By M.D. Kittle | Wisconsin Reporter
MADISON — Of course, John Boehner is right. So say a lot of people who stand by the Republican speaker of the House’s stand.
It’s so clear, isn’t it? The people to blame for the federal government shutdown are those lousy so-and-sos.
Bob Dylan in “One too Many Mornings” said it best, as he so often does: You are right from your side, I am right from mine.
Sure, there’s plenty of political theater going on in this latest staging of Dysfunction in America, as Sheila Krumholz, executive director for campaign finance tracker the Center for Responsive Politics, told Wisconsin Reporter earlier this week.
“A significant part of this is political theater, and anytime there is a good show on you can expect a good response from the people,” she said of the campaign fundraising boom the shutdown has wrought.
But there are core principles fueling the fight, something that shouldn’t be discounted.
Conservatives hate Obamacare. They see the Affordable Care Act, the massive overhaul of the U.S. health care system, as a train wreck happening right before a debt-ridden nation’s eyes. They see it as an overreach of federal authority, and a pox on the basic values of the free-market system.
So, they have demanded the law be defunded, or at least delayed, while some key issues are cleaned up in the federal health care exchanges, and they’re using the federal budget for that vehicle. It’s only fair, they say. After all, President Barack Obama in July decided to delay implementation of Obamacare’s employer mandate for big business. Why shouldn’t individuals expect the same treatment? Republicans have offered several smaller bills to keep portions of the government operational, but they have stood their ground on stalling Obamacare.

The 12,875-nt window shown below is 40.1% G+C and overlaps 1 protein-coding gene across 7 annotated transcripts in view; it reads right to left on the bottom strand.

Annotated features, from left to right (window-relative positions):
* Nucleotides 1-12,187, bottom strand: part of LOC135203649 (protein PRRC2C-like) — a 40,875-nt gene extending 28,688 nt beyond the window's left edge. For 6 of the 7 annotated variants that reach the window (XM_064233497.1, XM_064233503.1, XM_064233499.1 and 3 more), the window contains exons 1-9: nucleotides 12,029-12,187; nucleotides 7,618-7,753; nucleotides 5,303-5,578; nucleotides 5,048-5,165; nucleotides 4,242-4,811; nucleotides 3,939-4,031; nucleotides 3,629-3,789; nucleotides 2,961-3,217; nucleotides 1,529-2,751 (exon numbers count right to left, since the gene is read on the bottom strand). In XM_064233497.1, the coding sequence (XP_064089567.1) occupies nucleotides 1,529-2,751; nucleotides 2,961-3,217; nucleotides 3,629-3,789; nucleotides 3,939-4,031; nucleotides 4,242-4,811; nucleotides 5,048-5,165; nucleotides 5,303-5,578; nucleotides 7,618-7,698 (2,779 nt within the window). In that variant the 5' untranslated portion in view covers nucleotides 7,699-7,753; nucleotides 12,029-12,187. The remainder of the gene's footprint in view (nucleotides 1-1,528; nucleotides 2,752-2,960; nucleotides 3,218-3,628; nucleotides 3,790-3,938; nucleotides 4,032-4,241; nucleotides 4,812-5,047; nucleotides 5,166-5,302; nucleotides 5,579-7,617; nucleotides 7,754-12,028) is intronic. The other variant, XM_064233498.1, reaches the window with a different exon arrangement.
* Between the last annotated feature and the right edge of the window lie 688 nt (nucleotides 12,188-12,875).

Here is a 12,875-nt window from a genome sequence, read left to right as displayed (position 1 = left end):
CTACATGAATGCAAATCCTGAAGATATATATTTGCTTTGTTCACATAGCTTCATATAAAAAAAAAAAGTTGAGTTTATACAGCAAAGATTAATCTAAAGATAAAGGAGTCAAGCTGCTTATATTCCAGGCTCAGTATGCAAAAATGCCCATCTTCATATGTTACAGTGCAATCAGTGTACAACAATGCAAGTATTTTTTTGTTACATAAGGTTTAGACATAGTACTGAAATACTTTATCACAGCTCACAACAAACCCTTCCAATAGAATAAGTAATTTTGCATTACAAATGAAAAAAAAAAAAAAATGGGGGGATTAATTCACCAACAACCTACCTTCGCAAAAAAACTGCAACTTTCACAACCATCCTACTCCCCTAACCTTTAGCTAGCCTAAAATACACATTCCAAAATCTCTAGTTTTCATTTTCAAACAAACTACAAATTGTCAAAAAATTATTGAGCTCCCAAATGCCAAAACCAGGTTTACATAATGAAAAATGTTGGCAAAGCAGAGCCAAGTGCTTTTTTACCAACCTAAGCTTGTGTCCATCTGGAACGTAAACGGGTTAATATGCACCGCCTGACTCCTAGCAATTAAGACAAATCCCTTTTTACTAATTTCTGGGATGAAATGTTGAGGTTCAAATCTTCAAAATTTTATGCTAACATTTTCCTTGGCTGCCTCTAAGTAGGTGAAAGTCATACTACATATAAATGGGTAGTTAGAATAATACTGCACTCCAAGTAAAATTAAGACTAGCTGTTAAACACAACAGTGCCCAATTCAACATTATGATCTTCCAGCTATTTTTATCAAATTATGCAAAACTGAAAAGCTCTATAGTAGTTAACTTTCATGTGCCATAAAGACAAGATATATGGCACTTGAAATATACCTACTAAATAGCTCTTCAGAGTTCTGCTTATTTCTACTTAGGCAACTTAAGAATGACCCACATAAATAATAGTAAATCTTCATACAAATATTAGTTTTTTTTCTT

Democrats, led in Congress by Senate Majority Leader Harry Reid of Nevada, beg to differ of course. They love Obamacare. They believe it’s a good law, that it will bring health insurance to the millions of Americans who have none, making health care more affordable and accessible to the average American. They believe Republicans are throwing a political temper tantrum, holding the federal government “hostage” because they didn’t get their way on a law that the U.S. Supreme Court has upheld.
They are to blame.
No, they are to blame.
There’s a lot of finger-pointing going on from D.C.’s 1st Street SE to main streets all across the country.
But we ask you, who’s to blame for the partial federal government shutdown, now lumbering into its fourth day?
Contact M.D. Kittle at firstname.lastname@example.org